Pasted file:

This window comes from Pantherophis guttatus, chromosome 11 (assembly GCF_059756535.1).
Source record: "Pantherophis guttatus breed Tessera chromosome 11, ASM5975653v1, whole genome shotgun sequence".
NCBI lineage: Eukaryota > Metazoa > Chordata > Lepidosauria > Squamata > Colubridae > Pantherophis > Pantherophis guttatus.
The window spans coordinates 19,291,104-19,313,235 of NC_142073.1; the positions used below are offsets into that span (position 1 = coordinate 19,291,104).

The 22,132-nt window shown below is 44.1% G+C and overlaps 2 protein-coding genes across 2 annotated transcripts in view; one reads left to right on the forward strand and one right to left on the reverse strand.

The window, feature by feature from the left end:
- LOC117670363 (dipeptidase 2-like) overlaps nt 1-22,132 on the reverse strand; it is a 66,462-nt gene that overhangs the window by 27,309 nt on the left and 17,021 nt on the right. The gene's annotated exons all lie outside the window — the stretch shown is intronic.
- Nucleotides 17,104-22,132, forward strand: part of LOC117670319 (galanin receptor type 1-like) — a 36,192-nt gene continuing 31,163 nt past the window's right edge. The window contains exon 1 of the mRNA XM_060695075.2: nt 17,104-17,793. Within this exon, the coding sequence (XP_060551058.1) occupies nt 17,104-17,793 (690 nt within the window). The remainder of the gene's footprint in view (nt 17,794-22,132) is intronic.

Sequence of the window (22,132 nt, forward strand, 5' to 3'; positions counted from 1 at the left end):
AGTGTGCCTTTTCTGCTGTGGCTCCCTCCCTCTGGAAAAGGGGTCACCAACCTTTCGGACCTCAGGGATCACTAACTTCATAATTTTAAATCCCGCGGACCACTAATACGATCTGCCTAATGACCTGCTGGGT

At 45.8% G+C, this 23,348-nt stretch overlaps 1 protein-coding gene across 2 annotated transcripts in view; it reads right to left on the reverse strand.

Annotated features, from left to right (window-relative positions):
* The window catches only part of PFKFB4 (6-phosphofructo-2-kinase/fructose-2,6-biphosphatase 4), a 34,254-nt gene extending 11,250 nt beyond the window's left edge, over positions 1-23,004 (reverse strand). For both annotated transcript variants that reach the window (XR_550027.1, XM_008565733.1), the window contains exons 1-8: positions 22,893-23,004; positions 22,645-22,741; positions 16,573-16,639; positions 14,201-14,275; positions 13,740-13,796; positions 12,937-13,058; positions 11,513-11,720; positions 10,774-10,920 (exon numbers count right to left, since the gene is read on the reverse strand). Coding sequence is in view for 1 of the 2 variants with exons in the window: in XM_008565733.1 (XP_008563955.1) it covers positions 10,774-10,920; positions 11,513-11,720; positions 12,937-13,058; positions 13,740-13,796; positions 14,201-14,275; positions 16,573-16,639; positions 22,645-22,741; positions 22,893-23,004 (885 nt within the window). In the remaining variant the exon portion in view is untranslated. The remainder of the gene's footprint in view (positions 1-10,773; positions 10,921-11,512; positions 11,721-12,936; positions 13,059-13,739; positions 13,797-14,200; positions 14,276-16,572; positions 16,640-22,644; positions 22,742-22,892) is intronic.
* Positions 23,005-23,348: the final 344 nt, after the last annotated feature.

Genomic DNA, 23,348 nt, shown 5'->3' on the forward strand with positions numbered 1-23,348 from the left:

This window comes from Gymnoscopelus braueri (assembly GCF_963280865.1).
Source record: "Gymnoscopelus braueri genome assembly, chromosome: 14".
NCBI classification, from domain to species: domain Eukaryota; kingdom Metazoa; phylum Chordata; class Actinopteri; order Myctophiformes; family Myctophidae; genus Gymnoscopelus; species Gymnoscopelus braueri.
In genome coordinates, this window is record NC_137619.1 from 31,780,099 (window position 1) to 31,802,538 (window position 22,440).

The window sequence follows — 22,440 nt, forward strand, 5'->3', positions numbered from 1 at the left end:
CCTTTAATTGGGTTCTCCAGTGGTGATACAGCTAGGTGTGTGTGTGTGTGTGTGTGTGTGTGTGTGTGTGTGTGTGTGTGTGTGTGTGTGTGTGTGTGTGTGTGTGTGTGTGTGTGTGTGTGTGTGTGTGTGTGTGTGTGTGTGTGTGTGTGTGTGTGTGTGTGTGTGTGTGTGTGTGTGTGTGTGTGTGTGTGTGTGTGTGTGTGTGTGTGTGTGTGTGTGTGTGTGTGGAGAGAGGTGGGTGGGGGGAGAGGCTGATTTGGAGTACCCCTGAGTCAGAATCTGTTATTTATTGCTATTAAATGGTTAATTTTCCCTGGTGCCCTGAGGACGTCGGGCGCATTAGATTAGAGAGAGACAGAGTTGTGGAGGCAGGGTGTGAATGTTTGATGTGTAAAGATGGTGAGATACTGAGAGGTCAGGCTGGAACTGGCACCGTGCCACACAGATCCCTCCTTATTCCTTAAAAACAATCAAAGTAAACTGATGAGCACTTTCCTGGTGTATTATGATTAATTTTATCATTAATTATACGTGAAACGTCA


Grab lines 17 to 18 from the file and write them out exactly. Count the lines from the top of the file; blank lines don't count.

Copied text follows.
Source record: "Gymnoscopelus braueri genome assembly, chromosome: 14".
NCBI classification, from domain to species: domain Eukaryota; kingdom Metazoa; phylum Chordata; class Actinopteri; order Myctophiformes; family Myctophidae; genus Gymnoscopelus; species Gymnoscopelus braueri.